• IUCN 2006 2006 IUCN red list of threatened species. www.iucnredlist.org. Downloaded July 2006.
Creative Commons Attribution Non Commercial 3.0 (CC BY-NC 3.0)

© FishBase

Source: FishBase

Trusted

Article rating from 0 people

Default rating: 2.5 of 5

Wikipedia

Chain pipefish

Description[edit]

The chain pipefish, Syngnathus louisianae, is a member of the family Sygnathidae. Chain pipefish is an elongate fish with the body encased in bony plates. They have a moderate-sized head, a rounded caudal fin, long snout and a small terminal mouth. The dorsal fin is moderate in length, the anal fin is greatly reduced, and the pelvic fins do not exist. The abdomen is flat or concave and may have a very small keel. The inferior trunk and tail ridges are not interrupted. Males have a brood pouch along the tail. There are 33-36 dorsal rays, 2 anal rays, 14 pectoral rays, 20 trunk rings, and 35-36 tail rings. The chain pipefish is one of the largest species of pipefishes in the western North Atlantic, with a maximum length of 381mm (15 in). The coloration of the chain pipefish, generally has a light colored background that is white to light brown. There is a dark brown stripe along the sides that extends onto the snout. There are lighter circular bands around the body between each body ring. The circular bands do not extend onto the ventral surface in the trunk area, but are visible along the tail. The anal, pectoral, and dorsal fins are generally unpigmented, but may have some scattered melanophores. The caudal fin is dusky.

Diet[edit]

Chain pipefish feed on small crustaceans, including shrimp, mysids, and amphipods.

Habitat[edit]

Chain pipefish are common is sea grass beds or among the stems of marsh grasses and reeds near the shore along the Northern Gulf of Mexico. Juvenile chain pipefish also occur in surface water to at least 80 km offshore.

Reproduction and Life Cycle[edit]

There is apparently no information on larval development, though larvae are initially retained within the male brood pouch. S. louisianae males give birth to live young from eggs transferred from the female to a specialized marsupium called a brood pouch. Unlike most seahorses, pipefishes of the genus Syngnathus incubate eggs in an inverted pouch. Fertilization occurs after the female transfers the eggs, and incubation lasts until embryos develop into juveniles. Based on the occurrence of brooding males and newly hatched larvae, reproduction occurs primarily during the spring and early summer (April – July), but continues through most months in Mississippi, except December and February. Brooding males are more commonly found offshore.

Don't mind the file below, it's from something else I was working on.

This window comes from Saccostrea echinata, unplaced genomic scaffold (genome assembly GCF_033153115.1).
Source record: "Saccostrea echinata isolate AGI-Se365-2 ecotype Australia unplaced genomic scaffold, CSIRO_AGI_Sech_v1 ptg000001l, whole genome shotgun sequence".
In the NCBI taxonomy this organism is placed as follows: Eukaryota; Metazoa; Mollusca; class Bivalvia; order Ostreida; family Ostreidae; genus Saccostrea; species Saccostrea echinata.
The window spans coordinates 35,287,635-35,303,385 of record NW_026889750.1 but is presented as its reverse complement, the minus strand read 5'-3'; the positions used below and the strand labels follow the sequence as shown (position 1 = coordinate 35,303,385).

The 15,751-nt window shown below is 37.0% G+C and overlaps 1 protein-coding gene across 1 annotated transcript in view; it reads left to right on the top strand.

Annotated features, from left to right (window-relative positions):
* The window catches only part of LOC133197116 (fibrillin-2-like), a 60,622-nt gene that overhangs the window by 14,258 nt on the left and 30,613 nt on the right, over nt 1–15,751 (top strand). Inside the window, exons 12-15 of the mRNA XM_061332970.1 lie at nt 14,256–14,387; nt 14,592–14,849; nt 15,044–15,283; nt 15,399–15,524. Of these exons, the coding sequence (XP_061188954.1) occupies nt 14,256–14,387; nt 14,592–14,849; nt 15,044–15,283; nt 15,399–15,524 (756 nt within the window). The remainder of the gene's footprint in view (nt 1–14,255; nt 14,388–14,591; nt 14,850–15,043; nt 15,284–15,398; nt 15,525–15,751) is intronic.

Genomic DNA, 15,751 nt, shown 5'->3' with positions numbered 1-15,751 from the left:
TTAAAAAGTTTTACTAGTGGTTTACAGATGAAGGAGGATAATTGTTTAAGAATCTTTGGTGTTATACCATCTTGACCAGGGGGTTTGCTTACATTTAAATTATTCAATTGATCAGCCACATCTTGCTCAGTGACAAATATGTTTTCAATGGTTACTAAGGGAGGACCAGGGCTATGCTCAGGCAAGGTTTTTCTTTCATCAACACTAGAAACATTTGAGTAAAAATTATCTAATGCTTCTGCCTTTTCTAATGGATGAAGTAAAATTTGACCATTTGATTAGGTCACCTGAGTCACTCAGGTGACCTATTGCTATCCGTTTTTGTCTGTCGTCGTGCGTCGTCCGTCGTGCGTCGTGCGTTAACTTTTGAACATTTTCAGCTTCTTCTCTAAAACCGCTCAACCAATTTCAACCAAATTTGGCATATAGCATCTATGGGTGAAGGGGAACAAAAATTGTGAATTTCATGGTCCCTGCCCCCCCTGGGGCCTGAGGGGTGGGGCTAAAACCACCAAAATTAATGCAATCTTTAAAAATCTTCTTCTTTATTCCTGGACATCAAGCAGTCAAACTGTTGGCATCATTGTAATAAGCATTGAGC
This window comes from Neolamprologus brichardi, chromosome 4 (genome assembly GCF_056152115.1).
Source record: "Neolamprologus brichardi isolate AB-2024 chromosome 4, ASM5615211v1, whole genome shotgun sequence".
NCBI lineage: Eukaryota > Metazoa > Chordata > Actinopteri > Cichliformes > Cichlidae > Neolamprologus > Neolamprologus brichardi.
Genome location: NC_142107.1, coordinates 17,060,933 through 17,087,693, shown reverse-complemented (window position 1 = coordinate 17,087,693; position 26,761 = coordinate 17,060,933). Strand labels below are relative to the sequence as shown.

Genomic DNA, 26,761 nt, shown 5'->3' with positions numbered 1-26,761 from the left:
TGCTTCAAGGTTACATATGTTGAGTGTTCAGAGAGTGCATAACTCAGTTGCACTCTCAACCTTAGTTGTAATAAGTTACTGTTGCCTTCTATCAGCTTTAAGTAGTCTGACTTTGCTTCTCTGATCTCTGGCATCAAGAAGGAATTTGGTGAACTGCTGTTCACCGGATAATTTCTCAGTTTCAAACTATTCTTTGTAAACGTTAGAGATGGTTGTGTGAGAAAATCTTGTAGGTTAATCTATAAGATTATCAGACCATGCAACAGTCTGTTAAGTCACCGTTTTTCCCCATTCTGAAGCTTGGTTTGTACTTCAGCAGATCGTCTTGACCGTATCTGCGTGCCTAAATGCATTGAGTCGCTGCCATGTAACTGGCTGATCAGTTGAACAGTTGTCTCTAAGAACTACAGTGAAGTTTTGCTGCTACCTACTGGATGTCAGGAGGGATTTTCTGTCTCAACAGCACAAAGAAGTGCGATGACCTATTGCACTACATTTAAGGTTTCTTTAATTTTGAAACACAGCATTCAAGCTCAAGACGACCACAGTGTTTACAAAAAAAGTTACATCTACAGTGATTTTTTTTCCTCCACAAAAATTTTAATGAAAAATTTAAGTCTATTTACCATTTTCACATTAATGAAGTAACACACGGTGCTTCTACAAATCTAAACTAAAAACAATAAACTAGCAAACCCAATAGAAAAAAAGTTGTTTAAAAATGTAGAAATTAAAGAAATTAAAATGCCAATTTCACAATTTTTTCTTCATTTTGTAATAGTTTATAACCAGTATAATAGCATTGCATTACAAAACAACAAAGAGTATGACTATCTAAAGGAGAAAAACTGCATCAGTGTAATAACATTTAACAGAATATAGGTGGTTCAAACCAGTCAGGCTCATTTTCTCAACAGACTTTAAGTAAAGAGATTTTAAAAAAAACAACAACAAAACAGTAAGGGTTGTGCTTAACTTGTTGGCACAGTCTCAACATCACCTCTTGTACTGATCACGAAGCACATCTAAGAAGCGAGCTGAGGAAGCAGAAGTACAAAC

Fertilized eggs are small, ranging from 0.6 and 1.4 mm in diameter, and are arranged in one to two layers and up to 10 transverse rows. A single male may brood 454-898 eggs, depending on the body size

Distribution[edit]

Chain pipefish are distributed from New Jersey and Maryland south to along the Atlantic and the Gulf Shores. They are also found in Tabasco and Campeche, Mexico.

References[edit]

Page, L. M., H. Espinosa-Perez, L. T. Findley, C. R. Gilbert, R. N. Lea, N. E. Mandrak, R. L. Mayden, and J. S. Nelson. 2013. Common and scientific names of the fishes from the United States, Canada, and Mexico, 7th edition. American Fisheries Society, Special Publication 34, Bethesda Maryland.

"Chain Pipefish." Chain Pipefish. N.p., n.d. Web. 06 May 2014. http://www.sms.si.edu/irlspec/Syngna_louisi.htm

Ross, Stephen T. Inland Fishes of Mississippi. University Press of Mississippi, 2002. Print.

Creative Commons Attribution Share Alike 3.0 (CC BY-SA 3.0)

Source: Wikipedia

Unreviewed

Article rating from 0 people

Default rating: 2.5 of 5

Disclaimer

EOL content is automatically assembled from many different content providers. As a result, from time to time you may find pages on EOL that are confusing.

To request an improvement, please leave a comment on the page. Thank you!